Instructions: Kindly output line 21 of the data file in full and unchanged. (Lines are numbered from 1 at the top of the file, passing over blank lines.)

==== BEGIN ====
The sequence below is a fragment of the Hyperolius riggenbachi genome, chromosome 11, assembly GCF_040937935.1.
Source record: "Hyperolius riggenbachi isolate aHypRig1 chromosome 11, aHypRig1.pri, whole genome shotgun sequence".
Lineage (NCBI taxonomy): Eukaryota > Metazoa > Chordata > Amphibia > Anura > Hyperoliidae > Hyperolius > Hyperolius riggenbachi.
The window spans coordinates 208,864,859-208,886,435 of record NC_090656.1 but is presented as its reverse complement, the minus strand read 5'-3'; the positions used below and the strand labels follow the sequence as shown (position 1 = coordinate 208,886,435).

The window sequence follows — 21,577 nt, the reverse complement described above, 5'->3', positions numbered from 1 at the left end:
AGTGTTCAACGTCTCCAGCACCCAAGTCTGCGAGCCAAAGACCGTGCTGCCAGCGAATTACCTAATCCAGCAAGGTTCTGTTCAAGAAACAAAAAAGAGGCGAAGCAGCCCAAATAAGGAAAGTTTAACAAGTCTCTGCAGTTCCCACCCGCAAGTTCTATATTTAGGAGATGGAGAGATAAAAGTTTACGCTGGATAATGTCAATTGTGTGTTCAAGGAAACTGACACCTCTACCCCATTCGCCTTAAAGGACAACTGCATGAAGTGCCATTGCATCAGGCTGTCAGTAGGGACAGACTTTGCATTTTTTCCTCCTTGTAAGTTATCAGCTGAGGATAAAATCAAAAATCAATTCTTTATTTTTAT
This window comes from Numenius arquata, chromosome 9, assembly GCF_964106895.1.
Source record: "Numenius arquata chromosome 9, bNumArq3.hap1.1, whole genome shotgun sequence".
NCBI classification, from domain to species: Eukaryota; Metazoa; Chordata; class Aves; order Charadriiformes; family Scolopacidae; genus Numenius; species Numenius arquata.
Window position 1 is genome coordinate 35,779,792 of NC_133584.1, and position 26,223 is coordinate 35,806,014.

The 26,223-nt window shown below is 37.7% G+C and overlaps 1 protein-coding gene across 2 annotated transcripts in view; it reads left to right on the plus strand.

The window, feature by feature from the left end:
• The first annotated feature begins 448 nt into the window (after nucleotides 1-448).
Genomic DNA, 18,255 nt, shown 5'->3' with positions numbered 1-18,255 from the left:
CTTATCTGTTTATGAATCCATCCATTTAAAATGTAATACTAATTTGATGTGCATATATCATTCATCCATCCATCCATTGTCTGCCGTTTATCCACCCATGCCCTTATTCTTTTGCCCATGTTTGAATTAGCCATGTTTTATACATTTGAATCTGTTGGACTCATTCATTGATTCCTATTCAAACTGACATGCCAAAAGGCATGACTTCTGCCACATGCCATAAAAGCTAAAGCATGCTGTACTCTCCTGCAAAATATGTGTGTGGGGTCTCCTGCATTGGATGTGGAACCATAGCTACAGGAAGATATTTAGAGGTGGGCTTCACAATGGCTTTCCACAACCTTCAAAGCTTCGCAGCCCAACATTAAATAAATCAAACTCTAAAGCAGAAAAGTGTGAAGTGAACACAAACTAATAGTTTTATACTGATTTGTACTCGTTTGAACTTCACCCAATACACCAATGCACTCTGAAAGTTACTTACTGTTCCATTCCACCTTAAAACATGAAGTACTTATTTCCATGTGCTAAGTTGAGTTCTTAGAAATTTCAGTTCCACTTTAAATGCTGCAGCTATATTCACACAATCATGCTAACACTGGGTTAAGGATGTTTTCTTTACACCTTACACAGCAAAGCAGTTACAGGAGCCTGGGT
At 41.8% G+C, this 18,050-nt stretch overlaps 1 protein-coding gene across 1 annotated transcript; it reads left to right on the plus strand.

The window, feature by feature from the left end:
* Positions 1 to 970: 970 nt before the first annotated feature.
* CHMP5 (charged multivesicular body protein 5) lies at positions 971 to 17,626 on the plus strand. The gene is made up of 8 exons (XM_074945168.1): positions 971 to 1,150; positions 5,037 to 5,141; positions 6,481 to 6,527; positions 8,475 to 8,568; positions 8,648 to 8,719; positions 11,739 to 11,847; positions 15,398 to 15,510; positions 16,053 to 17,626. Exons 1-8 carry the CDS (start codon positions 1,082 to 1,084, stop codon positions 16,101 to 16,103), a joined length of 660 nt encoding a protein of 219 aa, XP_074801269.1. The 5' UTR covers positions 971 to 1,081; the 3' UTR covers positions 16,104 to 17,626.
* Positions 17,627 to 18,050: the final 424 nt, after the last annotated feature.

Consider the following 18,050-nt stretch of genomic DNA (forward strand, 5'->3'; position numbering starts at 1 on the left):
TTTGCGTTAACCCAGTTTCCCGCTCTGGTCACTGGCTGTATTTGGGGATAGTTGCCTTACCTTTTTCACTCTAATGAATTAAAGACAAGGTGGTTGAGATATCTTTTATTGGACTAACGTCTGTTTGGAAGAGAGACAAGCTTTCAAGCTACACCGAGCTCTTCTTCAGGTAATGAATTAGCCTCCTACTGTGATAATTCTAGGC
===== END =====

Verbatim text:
Consider the following 18,050-nt stretch of genomic DNA (forward strand, 5'->3'; position numbering starts at 1 on the left):